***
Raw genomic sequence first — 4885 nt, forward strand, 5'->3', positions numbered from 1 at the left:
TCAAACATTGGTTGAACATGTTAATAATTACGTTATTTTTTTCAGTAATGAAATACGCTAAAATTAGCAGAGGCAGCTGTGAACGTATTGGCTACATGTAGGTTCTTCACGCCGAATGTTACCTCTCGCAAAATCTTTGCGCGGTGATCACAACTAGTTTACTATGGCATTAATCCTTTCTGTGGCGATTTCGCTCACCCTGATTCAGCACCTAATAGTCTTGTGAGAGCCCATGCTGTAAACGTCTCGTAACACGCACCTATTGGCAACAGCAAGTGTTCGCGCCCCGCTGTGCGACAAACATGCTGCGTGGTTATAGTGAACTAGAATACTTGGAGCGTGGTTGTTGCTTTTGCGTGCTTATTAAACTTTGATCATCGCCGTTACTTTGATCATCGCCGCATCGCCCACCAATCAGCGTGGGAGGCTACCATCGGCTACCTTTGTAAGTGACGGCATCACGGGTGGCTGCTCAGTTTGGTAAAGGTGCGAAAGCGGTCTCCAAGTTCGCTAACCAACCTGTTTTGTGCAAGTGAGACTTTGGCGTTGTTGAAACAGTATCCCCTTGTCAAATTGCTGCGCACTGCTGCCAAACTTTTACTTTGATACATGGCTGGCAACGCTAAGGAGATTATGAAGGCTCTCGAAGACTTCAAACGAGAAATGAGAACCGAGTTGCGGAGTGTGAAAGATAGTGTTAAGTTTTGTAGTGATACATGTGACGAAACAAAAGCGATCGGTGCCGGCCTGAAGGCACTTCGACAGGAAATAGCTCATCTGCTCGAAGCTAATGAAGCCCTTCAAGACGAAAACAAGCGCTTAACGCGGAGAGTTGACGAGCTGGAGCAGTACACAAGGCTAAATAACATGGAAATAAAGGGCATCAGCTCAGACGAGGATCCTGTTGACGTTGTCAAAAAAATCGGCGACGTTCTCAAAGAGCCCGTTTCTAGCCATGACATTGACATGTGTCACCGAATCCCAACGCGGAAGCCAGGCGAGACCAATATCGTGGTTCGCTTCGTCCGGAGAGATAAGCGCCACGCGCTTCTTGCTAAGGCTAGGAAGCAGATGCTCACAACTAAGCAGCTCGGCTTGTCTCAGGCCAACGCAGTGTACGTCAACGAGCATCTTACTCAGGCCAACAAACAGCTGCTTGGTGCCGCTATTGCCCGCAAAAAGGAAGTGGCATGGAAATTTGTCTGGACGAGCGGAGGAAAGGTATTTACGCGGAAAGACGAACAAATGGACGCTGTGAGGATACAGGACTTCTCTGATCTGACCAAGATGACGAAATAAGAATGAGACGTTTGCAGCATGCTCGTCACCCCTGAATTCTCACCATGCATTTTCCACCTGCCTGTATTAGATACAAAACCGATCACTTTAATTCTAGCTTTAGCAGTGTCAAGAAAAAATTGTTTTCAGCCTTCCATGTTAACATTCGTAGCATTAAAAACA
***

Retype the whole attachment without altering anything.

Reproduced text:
Raw genomic sequence first — 4885 nt, forward strand, 5'->3', positions numbered from 1 at the left:
TCAAACATTGGTTGAACATGTTAATAATTACGTTATTTTTTTCAGTAATGAAATACGCTAAAATTAGCAGAGGCAGCTGTGAACGTATTGGCTACATGTAGGTTCTTCACGCCGAATGTTACCTCTCGCAAAATCTTTGCGCGGTGATCACAACTAGTTTACTATGGCATTAATCCTTTCTGTGGCGATTTCGCTCACCCTGATTCAGCACCTAATAGTCTTGTGAGAGCCCATGCTGTAAACGTCTCGTAACACGCACCTATTGGCAACAGCAAGTGTTCGCGCCCCGCTGTGCGACAAACATGCTGCGTGGTTATAGTGAACTAGAATACTTGGAGCGTGGTTGTTGCTTTTGCGTGCTTATTAAACTTTGATCATCGCCGTTACTTTGATCATCGCCGCATCGCCCACCAATCAGCGTGGGAGGCTACCATCGGCTACCTTTGTAAGTGACGGCATCACGGGTGGCTGCTCAGTTTGGTAAAGGTGCGAAAGCGGTCTCCAAGTTCGCTAACCAACCTGTTTTGTGCAAGTGAGACTTTGGCGTTGTTGAAACAGTATCCCCTTGTCAAATTGCTGCGCACTGCTGCCAAACTTTTACTTTGATACATGGCTGGCAACGCTAAGGAGATTATGAAGGCTCTCGAAGACTTCAAACGAGAAATGAGAACCGAGTTGCGGAGTGTGAAAGATAGTGTTAAGTTTTGTAGTGATACATGTGACGAAACAAAAGCGATCGGTGCCGGCCTGAAGGCACTTCGACAGGAAATAGCTCATCTGCTCGAAGCTAATGAAGCCCTTCAAGACGAAAACAAGCGCTTAACGCGGAGAGTTGACGAGCTGGAGCAGTACACAAGGCTAAATAACATGGAAATAAAGGGCATCAGCTCAGACGAGGATCCTGTTGACGTTGTCAAAAAAATCGGCGACGTTCTCAAAGAGCCCGTTTCTAGCCATGACATTGACATGTGTCACCGAATCCCAACGCGGAAGCCAGGCGAGACCAATATCGTGGTTCGCTTCGTCCGGAGAGATAAGCGCCACGCGCTTCTTGCTAAGGCTAGGAAGCAGATGCTCACAACTAAGCAGCTCGGCTTGTCTCAGGCCAACGCAGTGTACGTCAACGAGCATCTTACTCAGGCCAACAAACAGCTGCTTGGTGCCGCTATTGCCCGCAAAAAGGAAGTGGCATGGAAATTTGTCTGGACGAGCGGAGGAAAGGTATTTACGCGGAAAGACGAACAAATGGACGCTGTGAGGATACAGGACTTCTCTGATCTGACCAAGATGACGAAATAAGAATGAGACGTTTGCAGCATGCTCGTCACCCCTGAATTCTCACCATGCATTTTCCACCTGCCTGTATTAGATACAAAACCGATCACTTTAATTCTAGCTTTAGCAGTGTCAAGAAAAAATTGTTTTCAGCCTTCCATGTTAACATTCGTAGCATTAAAAACA